For a long time, it was a reminder of what it used to be like with England, back in the days when the football seldom strayed above six out of 10, when the crowd had to make their own entertainment and the idea that this team could possibly come within one game of a World Cup final felt implausible, to say the least.
At least Gareth Southgate’s team had the strength of personality to change the complexion of the evening and, in the process, remove the paradox that, 62 days since that semi-final in Moscow, England might be about to set the unwanted record of having lost four games in a row for the first time in 146 years of competition. After the excitement of the summer, however, there were only sporadic moments, other than Marcus Rashford’s second-half winner, when England looked like a team that is capable of elite football.Perhaps that was just inevitable when the team fielded so many changes, with the inclusion of several players who could be excused for looking slightly rusty. The crowd seemed happy enough at the final whistle and, if nothing else, Rashford’s goal should soothe the team’s confidence ahead of their Nations League games in Croatia and Spain next month.
Harry Kane should be back by that stage, injuries permitting, and Southgate will put out a more recognisable side than the one he selected for this game, incorporating nine changes from Saturday’s defeat against Spain. It is certainly a strange set of events that England could start any fixture with two attacking midfielders, Ruben Loftus-Cheek and Fabian Delph, who had managed a combined 33 minutes of football for their clubs so far this season. Both acquitted themselves reasonably well, but it would be stretching the point to say they – or any of the others who had been promoted into the starting XI – provided conclusive evidence for Southgate to consider they ought to be first-team picks in ordinary circumstances.
Danny Rose, probably England’s most impressive performer, did at least appreciate it was an opportunity to sway Southgate’s thinking. Too many others, however, were guilty of going through the motions. Where was the desire to win over the manager? The slow tempo drained the crowd’s early enthusiasm and, in a strange way, it was actually a prosperous night for some of the players who were conspicuous by their absence.
Here was the evidence, if any was needed, that England look better with Kane in attack, John Stones in defence and Jordan Pickford in goal.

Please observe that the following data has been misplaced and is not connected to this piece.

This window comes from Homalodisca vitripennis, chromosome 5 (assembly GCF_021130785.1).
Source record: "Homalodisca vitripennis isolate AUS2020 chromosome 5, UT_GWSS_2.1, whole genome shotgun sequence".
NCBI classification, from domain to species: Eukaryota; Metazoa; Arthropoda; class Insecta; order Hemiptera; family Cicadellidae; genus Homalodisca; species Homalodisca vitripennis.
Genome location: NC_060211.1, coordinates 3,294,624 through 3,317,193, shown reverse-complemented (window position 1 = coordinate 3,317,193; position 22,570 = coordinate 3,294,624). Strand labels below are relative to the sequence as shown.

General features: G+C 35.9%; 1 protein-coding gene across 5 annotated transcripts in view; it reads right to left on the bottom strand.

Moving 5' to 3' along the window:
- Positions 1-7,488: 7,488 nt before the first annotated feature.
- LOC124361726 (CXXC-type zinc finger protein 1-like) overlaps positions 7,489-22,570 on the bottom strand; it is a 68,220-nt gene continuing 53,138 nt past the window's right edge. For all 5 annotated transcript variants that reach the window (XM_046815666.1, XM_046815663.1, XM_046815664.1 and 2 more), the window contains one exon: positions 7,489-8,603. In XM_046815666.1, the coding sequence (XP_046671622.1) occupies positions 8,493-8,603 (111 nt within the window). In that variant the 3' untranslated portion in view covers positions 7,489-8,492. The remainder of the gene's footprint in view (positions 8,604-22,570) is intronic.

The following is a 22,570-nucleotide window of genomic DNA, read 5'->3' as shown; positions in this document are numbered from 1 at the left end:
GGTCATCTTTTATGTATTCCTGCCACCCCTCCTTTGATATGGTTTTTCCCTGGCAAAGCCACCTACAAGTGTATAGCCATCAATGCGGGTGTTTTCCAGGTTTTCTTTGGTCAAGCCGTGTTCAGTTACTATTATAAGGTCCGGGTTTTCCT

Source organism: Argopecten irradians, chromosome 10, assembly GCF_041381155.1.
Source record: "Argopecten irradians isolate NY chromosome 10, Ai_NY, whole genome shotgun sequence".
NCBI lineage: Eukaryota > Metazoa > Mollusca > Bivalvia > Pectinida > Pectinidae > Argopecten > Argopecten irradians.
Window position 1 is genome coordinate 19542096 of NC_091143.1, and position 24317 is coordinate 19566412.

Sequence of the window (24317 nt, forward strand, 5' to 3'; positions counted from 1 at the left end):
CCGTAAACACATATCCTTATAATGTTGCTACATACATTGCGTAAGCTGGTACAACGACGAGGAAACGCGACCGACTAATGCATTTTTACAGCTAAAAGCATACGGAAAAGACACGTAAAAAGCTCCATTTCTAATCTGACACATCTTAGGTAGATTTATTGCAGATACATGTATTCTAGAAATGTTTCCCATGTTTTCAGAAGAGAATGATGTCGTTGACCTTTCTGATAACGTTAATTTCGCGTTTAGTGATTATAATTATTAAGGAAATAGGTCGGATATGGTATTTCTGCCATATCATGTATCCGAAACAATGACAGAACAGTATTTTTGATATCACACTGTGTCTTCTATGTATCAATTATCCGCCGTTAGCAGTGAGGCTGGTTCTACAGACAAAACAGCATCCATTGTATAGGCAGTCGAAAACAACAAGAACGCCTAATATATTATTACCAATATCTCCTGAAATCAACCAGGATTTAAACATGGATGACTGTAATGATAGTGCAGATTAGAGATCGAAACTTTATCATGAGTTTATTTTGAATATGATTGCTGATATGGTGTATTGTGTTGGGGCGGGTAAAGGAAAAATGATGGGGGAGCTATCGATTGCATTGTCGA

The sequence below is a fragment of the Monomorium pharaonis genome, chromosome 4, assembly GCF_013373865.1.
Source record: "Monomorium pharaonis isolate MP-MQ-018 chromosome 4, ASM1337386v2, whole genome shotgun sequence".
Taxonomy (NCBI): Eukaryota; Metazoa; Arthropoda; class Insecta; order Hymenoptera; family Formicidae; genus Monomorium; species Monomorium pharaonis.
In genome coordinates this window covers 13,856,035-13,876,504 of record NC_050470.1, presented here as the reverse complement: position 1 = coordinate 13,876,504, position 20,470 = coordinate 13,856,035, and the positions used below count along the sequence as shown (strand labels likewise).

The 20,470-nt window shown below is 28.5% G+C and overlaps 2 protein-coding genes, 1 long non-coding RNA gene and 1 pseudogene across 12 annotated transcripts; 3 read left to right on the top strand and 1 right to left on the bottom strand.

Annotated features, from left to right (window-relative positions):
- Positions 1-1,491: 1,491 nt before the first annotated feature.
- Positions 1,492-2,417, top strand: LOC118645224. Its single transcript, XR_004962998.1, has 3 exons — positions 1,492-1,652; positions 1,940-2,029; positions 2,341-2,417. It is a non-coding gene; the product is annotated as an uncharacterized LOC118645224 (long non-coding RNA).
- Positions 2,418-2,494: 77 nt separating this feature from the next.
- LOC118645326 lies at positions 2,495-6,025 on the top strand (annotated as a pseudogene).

One miskick from Jack Butland in the opening five minutes saw England’s goalkeeper attempt a pass across his own penalty area, get it badly wrong and stray dangerously close to putting the ball in his own net, in a moment reminiscent of Petr Cech’s faux pas when Arsenal played Manchester City on the first weekend of this season. In the next passage of play, James Tarkowski took the ball off Butland, committed the centre-half’s sin of losing it on the edge of the penalty area and was lucky, in the extreme, that Xherdan Shaqiri’s shot came back off a post. England got away with it on both occasions but they were not moments to inspire confidence.
Southgate’s argument might be that the experience was worthwhile if, for example, Tarkowski now has a better understanding he will not always be so fortunate when he is guilty of that form of carelessness. All the same, it must have been startling for the England manager in the long spells when their opponents moved the ball with greater fluency and confidence.
Switzerland were experimenting with their own wing-back system and Vladimir Petkovic’s players quickly adapted to the new formation, with so much of the ball in promising positions during the first half they could have been forgiven for feeling disappointed not to go into the interval with the lead.
Instead, the game swung in England’s favour nine minutes into the second half. Rose’s corner was over-hit, eluding everyone inside the penalty area, but Kyle Walker had ventured forward from his position on the right side of England’s defence and returned the ball from the other side. Danny Welbeck could not reach a deep, hanging cross but Rashford was at the far post to turn the ball past Yann Sommer in the Swiss goal for his second England goal in as many matches.
Southgate did bring on Kane, Stones and Jesse Lingard just after the hour and Ben Chilwell, winning his first England cap, was a popular substitution later on with the locals. Yet there were also some large expanses of empty blue seats inside Leicester’s ground and, overall, it felt a long time ago since the country was overheating during a prolonged bout of World Cup fever.